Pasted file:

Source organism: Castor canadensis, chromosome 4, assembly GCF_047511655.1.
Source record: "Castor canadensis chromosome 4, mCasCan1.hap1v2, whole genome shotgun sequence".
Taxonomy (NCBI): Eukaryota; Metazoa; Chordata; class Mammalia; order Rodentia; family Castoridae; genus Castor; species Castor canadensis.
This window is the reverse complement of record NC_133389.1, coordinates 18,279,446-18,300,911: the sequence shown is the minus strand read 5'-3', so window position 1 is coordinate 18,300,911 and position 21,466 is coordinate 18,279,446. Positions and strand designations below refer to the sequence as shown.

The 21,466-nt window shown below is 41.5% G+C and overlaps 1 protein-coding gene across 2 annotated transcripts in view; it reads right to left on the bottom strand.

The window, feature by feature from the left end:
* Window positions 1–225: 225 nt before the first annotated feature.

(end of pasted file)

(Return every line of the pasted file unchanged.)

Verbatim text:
Source organism: Castor canadensis, chromosome 4, assembly GCF_047511655.1.
Source record: "Castor canadensis chromosome 4, mCasCan1.hap1v2, whole genome shotgun sequence".
Taxonomy (NCBI): Eukaryota; Metazoa; Chordata; class Mammalia; order Rodentia; family Castoridae; genus Castor; species Castor canadensis.
This window is the reverse complement of record NC_133389.1, coordinates 18,279,446-18,300,911: the sequence shown is the minus strand read 5'-3', so window position 1 is coordinate 18,300,911 and position 21,466 is coordinate 18,279,446. Positions and strand designations below refer to the sequence as shown.

The 21,466-nt window shown below is 41.5% G+C and overlaps 1 protein-coding gene across 2 annotated transcripts in view; it reads right to left on the bottom strand.

The window, feature by feature from the left end:
* Window positions 1–225: 225 nt before the first annotated feature.